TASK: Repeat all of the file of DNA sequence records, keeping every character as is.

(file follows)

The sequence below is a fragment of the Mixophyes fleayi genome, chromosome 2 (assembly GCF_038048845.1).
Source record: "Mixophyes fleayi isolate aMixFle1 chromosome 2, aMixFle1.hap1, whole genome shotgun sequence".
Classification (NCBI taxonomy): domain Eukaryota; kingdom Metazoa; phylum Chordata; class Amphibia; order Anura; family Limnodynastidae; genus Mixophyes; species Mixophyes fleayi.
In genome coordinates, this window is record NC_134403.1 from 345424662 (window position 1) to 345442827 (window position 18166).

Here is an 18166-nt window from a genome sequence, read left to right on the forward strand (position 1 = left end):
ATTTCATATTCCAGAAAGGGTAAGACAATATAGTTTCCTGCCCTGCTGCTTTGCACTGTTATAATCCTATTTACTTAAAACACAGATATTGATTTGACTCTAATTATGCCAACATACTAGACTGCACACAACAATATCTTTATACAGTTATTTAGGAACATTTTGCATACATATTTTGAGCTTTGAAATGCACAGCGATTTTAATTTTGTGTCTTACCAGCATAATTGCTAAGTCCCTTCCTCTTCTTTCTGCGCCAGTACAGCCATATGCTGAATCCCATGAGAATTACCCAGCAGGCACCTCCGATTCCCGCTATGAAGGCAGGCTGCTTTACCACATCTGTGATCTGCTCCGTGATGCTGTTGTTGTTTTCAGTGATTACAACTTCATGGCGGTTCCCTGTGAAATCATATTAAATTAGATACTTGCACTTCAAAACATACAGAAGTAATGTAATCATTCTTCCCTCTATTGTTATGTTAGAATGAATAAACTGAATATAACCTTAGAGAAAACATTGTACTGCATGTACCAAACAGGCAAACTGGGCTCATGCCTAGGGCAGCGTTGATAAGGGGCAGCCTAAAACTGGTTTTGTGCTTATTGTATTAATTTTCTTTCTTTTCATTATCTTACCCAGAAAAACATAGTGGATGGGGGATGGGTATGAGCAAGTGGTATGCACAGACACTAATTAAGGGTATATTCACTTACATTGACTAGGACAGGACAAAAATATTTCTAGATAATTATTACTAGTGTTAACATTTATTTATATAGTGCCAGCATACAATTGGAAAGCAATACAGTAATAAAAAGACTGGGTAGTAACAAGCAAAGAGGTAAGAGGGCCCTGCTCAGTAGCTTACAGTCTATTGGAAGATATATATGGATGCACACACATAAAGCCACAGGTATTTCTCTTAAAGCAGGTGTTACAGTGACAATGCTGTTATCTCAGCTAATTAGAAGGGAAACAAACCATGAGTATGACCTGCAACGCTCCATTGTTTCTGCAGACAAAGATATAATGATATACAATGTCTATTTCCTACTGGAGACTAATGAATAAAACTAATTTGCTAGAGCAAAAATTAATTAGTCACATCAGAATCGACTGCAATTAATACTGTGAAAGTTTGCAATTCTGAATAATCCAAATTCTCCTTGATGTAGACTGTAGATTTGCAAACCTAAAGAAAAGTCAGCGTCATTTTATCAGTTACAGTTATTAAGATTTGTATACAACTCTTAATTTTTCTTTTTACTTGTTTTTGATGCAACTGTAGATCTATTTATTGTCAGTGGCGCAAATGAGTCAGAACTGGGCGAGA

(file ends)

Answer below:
The sequence below is a fragment of the Mixophyes fleayi genome, chromosome 2 (assembly GCF_038048845.1).
Source record: "Mixophyes fleayi isolate aMixFle1 chromosome 2, aMixFle1.hap1, whole genome shotgun sequence".
Classification (NCBI taxonomy): domain Eukaryota; kingdom Metazoa; phylum Chordata; class Amphibia; order Anura; family Limnodynastidae; genus Mixophyes; species Mixophyes fleayi.
In genome coordinates, this window is record NC_134403.1 from 345424662 (window position 1) to 345442827 (window position 18166).

Here is an 18166-nt window from a genome sequence, read left to right on the forward strand (position 1 = left end):
ATTTCATATTCCAGAAAGGGTAAGACAATATAGTTTCCTGCCCTGCTGCTTTGCACTGTTATAATCCTATTTACTTAAAACACAGATATTGATTTGACTCTAATTATGCCAACATACTAGACTGCACACAACAATATCTTTATACAGTTATTTAGGAACATTTTGCATACATATTTTGAGCTTTGAAATGCACAGCGATTTTAATTTTGTGTCTTACCAGCATAATTGCTAAGTCCCTTCCTCTTCTTTCTGCGCCAGTACAGCCATATGCTGAATCCCATGAGAATTACCCAGCAGGCACCTCCGATTCCCGCTATGAAGGCAGGCTGCTTTACCACATCTGTGATCTGCTCCGTGATGCTGTTGTTGTTTTCAGTGATTACAACTTCATGGCGGTTCCCTGTGAAATCATATTAAATTAGATACTTGCACTTCAAAACATACAGAAGTAATGTAATCATTCTTCCCTCTATTGTTATGTTAGAATGAATAAACTGAATATAACCTTAGAGAAAACATTGTACTGCATGTACCAAACAGGCAAACTGGGCTCATGCCTAGGGCAGCGTTGATAAGGGGCAGCCTAAAACTGGTTTTGTGCTTATTGTATTAATTTTCTTTCTTTTCATTATCTTACCCAGAAAAACATAGTGGATGGGGGATGGGTATGAGCAAGTGGTATGCACAGACACTAATTAAGGGTATATTCACTTACATTGACTAGGACAGGACAAAAATATTTCTAGATAATTATTACTAGTGTTAACATTTATTTATATAGTGCCAGCATACAATTGGAAAGCAATACAGTAATAAAAAGACTGGGTAGTAACAAGCAAAGAGGTAAGAGGGCCCTGCTCAGTAGCTTACAGTCTATTGGAAGATATATATGGATGCACACACATAAAGCCACAGGTATTTCTCTTAAAGCAGGTGTTACAGTGACAATGCTGTTATCTCAGCTAATTAGAAGGGAAACAAACCATGAGTATGACCTGCAACGCTCCATTGTTTCTGCAGACAAAGATATAATGATATACAATGTCTATTTCCTACTGGAGACTAATGAATAAAACTAATTTGCTAGAGCAAAAATTAATTAGTCACATCAGAATCGACTGCAATTAATACTGTGAAAGTTTGCAATTCTGAATAATCCAAATTCTCCTTGATGTAGACTGTAGATTTGCAAACCTAAAGAAAAGTCAGCGTCATTTTATCAGTTACAGTTATTAAGATTTGTATACAACTCTTAATTTTTCTTTTTACTTGTTTTTGATGCAACTGTAGATCTATTTATTGTCAGTGGCGCAAATGAGTCAGAACTGGGCGAGA